By Rickey Robertson
(Editor’s note: Thanks so much to Mr. Robertson for sharing this article with us. He is a man filled with knowledge on the World War II Maneuvers in Louisiana, and is a passionate historian of military-related items and happenings as well as history of the region he calls home (including Sabine and Vernon Parishes).
Possibly the greatest fighting general in the history of the United States Army was General George S. Patton Jr. General Patton pushed both himself and his men during the Louisiana Maneuvers of 1941 tirelessly because he could see that America was being pushed into the war that was raging in Europe. Patton had been a mounted cavalry officer most of his career, and when he was chosen to become the commander of the 2nd Armored Division, many of the old mounted cavalry tactics that he had been taught he was able to use and perfect with his fast mechanized units.
During Phase 1 of the Louisiana Maneuvers of 1941 General Patton and the 2nd “Hell on Wheels” Armored Division were assigned to the Red 2nd Army. The 2nd Armored was bivouacked across the Red River near Montgomery, La. On September 15, 1941 at 0500 a.m. the maneuver began. General Patton’s reconnaissance, artillery, and various infantry units quickly crossed the Grand Ecore Bridge north of Natchitoches and turned westward toward the Sabine River. General Ben Lear, commander of the Red 2nd Army, had ordered General Patton and his armored units to attack all the way to the Sabine River on the western side of Many, La. and then were to turn due south and launch a flanking attack against the Blue 3rd Army. If this southward flanking movement along the Many-Florien-Hornbeck-Leesville highway worked, the Red 2nd Army would be able to attack and capture Leesville and Camp Polk.
General Patton’s units travelled so fast that as the last units crossed the Grand Ecore Bridge in Natchitoches, his advanced units had already reached positions between Fort Jesup and Many. Joining Patton’s convoys heading west were the 107th Cavalry Regiment and the 27th Infantry Division, who would guard his left flank from attack by the Blue 3rd army units. Always pushing his men to continue to advance, at Ft. Jesup his units attacked a mounted cavalry section of the Blue 1st Cavalry Division.
This battle was fast and furious, with General Patton right in the midst of it. One of the 2nd Armored tanks during the heated engagement ran over and destroyed one of the historical markers at the site. He did not have time to stop because General Patton was leading the advance westward and was shouting to his tanks to keep moving. The faster the 2nd Armored could reach its objective at Many the faster it could pivot and turn southward .The 2nd Armored advanced quickly toward the town of Many, La. where at the intersection of present day La. Hwy. 6 and old U.S. Hwy 171 at St. John’s Catholic Church they encountered a massive traffic jam. At this intersection General Patton’s units had to begin their turn southward as they attempted to turn the flank of the Blue 3rd Army.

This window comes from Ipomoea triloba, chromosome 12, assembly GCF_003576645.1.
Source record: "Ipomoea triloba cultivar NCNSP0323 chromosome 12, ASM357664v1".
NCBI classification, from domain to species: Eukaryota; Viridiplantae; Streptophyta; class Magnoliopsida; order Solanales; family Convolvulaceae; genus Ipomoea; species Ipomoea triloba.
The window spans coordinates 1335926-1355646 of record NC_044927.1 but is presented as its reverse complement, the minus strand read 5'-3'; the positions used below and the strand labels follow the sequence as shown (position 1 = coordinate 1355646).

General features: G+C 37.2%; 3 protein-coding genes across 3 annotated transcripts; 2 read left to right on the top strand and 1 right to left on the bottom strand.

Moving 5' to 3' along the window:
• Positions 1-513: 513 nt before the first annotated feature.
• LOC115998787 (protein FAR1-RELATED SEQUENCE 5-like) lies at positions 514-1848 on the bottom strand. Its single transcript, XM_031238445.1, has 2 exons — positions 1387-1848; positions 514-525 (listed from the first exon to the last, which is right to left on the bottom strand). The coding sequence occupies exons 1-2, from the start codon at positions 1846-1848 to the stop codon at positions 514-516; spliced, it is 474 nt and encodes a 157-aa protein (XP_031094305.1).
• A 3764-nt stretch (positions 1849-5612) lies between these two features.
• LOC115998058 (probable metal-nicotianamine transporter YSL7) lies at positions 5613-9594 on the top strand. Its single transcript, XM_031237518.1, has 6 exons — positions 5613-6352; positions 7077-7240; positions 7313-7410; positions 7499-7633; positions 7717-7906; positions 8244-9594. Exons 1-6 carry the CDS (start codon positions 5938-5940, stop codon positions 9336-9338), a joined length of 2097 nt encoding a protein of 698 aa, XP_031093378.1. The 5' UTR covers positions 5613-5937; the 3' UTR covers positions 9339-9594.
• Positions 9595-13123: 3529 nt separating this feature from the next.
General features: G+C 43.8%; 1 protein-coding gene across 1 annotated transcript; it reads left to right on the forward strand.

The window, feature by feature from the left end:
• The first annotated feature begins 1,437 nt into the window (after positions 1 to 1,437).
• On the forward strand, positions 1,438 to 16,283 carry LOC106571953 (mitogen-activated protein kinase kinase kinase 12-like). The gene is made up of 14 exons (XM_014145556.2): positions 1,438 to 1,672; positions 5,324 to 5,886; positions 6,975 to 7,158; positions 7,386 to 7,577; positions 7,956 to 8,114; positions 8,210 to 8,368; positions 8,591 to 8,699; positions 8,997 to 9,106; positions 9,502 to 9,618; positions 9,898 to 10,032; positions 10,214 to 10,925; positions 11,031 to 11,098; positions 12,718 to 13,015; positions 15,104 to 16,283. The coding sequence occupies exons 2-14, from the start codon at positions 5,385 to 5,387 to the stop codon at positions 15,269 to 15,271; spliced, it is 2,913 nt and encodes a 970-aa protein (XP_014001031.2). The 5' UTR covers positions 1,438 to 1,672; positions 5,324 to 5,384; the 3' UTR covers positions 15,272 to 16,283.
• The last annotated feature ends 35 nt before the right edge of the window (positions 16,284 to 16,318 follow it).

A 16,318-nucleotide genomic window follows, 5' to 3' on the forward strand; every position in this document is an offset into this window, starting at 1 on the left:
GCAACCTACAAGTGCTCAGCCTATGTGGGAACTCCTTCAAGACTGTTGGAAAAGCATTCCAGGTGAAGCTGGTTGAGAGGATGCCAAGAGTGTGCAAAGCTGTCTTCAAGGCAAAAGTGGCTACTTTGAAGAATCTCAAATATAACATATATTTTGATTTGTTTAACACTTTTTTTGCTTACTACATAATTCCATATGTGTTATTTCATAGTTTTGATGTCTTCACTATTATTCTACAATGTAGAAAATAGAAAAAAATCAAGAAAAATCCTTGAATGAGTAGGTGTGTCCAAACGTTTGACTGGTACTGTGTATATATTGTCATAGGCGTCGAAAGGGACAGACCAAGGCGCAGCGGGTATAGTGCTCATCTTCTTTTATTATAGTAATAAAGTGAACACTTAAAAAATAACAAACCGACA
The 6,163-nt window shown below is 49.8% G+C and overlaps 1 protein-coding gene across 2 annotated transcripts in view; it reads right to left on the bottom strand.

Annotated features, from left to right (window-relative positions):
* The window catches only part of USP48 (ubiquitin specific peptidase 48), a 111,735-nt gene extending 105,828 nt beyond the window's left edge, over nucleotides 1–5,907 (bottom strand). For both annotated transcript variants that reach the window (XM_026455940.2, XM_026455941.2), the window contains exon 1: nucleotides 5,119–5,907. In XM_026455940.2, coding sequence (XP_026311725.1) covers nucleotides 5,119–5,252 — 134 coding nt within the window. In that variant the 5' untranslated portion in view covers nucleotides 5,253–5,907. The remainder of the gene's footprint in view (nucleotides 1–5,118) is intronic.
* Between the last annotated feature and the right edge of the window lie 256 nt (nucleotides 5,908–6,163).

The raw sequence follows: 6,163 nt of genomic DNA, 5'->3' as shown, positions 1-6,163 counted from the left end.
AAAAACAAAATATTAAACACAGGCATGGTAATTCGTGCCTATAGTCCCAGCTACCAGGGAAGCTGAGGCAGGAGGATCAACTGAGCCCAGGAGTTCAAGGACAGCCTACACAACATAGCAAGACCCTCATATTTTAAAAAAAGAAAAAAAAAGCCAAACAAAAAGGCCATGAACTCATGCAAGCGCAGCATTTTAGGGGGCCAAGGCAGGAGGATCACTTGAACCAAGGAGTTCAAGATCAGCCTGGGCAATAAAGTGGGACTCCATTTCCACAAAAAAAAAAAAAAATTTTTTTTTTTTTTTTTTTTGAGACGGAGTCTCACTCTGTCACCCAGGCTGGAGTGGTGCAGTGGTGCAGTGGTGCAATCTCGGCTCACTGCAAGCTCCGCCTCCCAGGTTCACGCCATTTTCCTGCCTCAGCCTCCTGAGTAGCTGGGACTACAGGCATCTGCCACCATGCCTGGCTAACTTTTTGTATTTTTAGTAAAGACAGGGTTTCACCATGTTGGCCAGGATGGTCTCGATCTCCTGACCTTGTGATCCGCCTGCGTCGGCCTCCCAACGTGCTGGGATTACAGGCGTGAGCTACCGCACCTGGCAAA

The single Military Policeman at this important intersection could not get the traffic jam of peeps, trucks, civilian vehicles, and tanks unsnarled and moving south again. Up drove General Patton in his command car and he jumped out and began shouting, cursing, and moving the men and vehicles. With his loud bluster, General Patton began to bring order out of the traffic chaos and the long columns of military vehicles began slowly moving south. But due to the loud cursing and obscenities the parishioners at St. John’s Catholic Church had their worship service completely disrupted! Finally the exasperated priest stopped Mass and walked outside to see what was causing this massive disturbance outside the church.
He immediately saw and confronted General Patton and asked him to please lower his voice and quit his cursing as he was attempting to conduct worship services. General Patton did not argue or bicker with the priest. This may be the first time he was ever corrected and called down! Instead of lashing back at the priest, he apologized and turned the traffic control duties back over to the Military Policeman. As he mounted his command car General Patton saluted the priest and headed south with his advancing tanks! This story was repeated by the Catholic priest who was assigned to this parish for years after this event. He never forgot his face to face meeting with General Patton in the middle of the street in the midst of the traffic jam.
General Patton’s entry in Many, La. is not like the conquering Roman generals who would enter Rome in triumph after returning from battle riding a white war horse. General Patton’s entry is one of the true legends and historical facts of the Louisiana Maneuvers of 1941. I recently went to St. John’s Catholic Church and visited this intersection that is still in use today and viewed the site of the traffic jam. As I stood and watched traffic I could almost see General Patton in the middle of the street shouting out directions as he unsnarled this traffic jam. Due to the historical significance of this site and of the event that took place here, there needs to be a historical marker erected here to mark the site of this historical event that involved one of America’s most dramatic military commanders of World War II.
This story is part of the history of the town of Many, La., the state of Louisiana, and the Louisiana Maneuvers. Let us never forget General Patton’s entry into Many, La. in 1941 !